The 2010 BP oil spill in the Gulf of Mexico killed 11 workers and caused billions of dollars in damage. According to an article by the Associated Press, fish captured in the Gulf now, two years later, are bearing hallmark signs of oil contamination — open sores and black streaks on their bodies, and measurable amounts on napthalene, a compound that comes from crude oil. Because there is a lack of data on oil-related fish illnesses in the Gulf before the spill, there currently is no definitive research on fish exposure to oil as a result of the BP oil spill. But the fish that the scientists and fisherman are capturing are not normal.
Scientists have examined the bile of Gulf fish such as red snapper, yellow-edge grouper and other species, and they were able to measure 125 parts per million of napthalene in the systems of some fish. The scientists say that these numbers are usually associated with fish captured in polluted urban bodies of water, not the open ocean. The report also cites another study of sick fish captured in shallow and deep waters of the Gulf. Approximately 4,000 fish were captured for the study, in which the scientists found 3 percent of the fish with gashes, ulcers and parasites that are symptomatic of environmental contamination. The number of sick fish was amplified as they moved away from the waters off Florida and closer to the waters off Alabama, Mississippi and Louisiana, closer to where the oil spill occurred.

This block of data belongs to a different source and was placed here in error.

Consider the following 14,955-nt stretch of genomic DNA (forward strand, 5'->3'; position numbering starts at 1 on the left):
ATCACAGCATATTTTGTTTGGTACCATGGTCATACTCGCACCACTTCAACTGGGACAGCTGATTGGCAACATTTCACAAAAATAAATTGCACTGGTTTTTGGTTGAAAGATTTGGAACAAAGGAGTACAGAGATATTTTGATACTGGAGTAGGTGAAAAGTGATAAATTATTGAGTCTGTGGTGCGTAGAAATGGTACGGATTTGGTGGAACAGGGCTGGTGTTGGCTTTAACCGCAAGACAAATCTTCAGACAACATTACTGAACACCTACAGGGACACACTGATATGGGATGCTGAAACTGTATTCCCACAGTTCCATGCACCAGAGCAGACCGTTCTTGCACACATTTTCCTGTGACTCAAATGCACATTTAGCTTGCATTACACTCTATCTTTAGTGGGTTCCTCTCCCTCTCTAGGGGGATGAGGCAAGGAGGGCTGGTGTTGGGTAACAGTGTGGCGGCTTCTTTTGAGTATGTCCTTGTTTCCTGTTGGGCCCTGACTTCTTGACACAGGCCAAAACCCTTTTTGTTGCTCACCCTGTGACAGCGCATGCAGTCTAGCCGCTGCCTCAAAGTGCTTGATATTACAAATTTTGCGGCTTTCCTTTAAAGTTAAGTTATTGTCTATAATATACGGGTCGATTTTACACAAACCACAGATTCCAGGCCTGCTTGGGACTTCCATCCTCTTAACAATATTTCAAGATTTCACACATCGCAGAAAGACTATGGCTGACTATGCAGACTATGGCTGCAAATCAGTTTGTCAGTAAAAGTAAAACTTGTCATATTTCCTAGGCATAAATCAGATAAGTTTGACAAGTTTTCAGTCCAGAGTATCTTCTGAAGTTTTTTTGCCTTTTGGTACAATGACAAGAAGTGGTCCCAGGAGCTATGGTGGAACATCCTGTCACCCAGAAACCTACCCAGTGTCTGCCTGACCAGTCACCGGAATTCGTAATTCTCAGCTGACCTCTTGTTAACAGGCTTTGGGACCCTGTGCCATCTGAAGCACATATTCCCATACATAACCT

“Some of the things I’ve seen over the past year or so I’ve never seen before,” said Will Patterson, a marine biologist at the University of South Alabama and Dauphin Island Sea Lab. “Things like fin rot, large open sores on fish. Those were some of the more disturbing types of things we saw..”
These findings don’t produce any definitive evidence that these problems are related to the BP oil spill, but because of the number of pipelines, oil wells and natural oil seepages in the Gulf, there is research that shows sea turtles, deep-water corals, seaweed beds, in-shore baitfish, dolphins and other Gulf-dwelling species have been adversely affected by the spill. “There is a lot of circumstantial evidence that something is still awry,” Christopher D’Elia, the dean of LSU’s School of the Coast and Environment. “On the whole, it is not as much environmental damage as originally projected, [but that] doesn’t mean there is none,” he said.